Author Edward Bonekemper disclosed sales figures for his two best-known books recently in a conversation with the Lancaster (PA) press.
He said that How Robert E. Lee Lost the Civil War sold 7,500 copies and A Victor, Not a Butcher came behind with 7,000 in sales. The interesting thing about these figures is that Lee was brought out by the miniscule Sergeant Kirkland's Press and Victor was brought out by powerhouse trade shop Regnery. My assumption is that Kirkland figures gave him entree to Regnery. Even at 7,000 in hardback sales, I'd be surprised if Regnery does not eventually issue Victor in paper.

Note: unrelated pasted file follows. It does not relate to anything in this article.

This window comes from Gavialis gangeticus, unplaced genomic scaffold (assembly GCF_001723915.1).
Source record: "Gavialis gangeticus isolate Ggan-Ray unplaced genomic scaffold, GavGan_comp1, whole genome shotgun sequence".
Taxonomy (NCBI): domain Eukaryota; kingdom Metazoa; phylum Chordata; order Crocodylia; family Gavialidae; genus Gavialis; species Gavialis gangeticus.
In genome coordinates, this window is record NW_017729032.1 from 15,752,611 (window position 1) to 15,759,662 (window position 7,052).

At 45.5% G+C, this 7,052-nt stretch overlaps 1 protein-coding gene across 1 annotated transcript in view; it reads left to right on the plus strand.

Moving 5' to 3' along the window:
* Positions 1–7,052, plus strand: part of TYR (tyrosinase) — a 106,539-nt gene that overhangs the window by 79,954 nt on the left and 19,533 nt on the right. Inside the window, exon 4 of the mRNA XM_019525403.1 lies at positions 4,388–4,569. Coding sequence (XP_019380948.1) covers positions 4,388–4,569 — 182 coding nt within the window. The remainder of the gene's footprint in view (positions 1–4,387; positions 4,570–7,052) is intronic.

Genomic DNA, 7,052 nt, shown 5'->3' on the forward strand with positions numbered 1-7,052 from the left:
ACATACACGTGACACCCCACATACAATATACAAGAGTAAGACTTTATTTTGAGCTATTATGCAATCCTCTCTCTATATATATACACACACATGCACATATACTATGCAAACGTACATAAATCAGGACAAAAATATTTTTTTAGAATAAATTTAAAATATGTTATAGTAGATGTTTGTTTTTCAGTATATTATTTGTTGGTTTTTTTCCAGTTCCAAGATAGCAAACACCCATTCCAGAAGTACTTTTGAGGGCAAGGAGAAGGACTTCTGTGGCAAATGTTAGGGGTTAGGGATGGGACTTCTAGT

Bonekemper writes advocacy history, as the titles of his books suggest. He is supremely lazy as a researcher, rarely citing anything published since the Centennial, larding his bibliographies overwhelmingly with secondary sources. He is careful not to weigh evidence or contrary opinion in books that read like extended newspaper editorials. He will cherry pick themes and memes from his secondary sources in order to give them the newspaper treatment in his own work and in this his appetite far outstrips his ability to manage the material. His first book (Lee) was his best book, on a relative scale.
Bonekemper's success should be an encouragement to every bad historian with an awful mauscript to sell.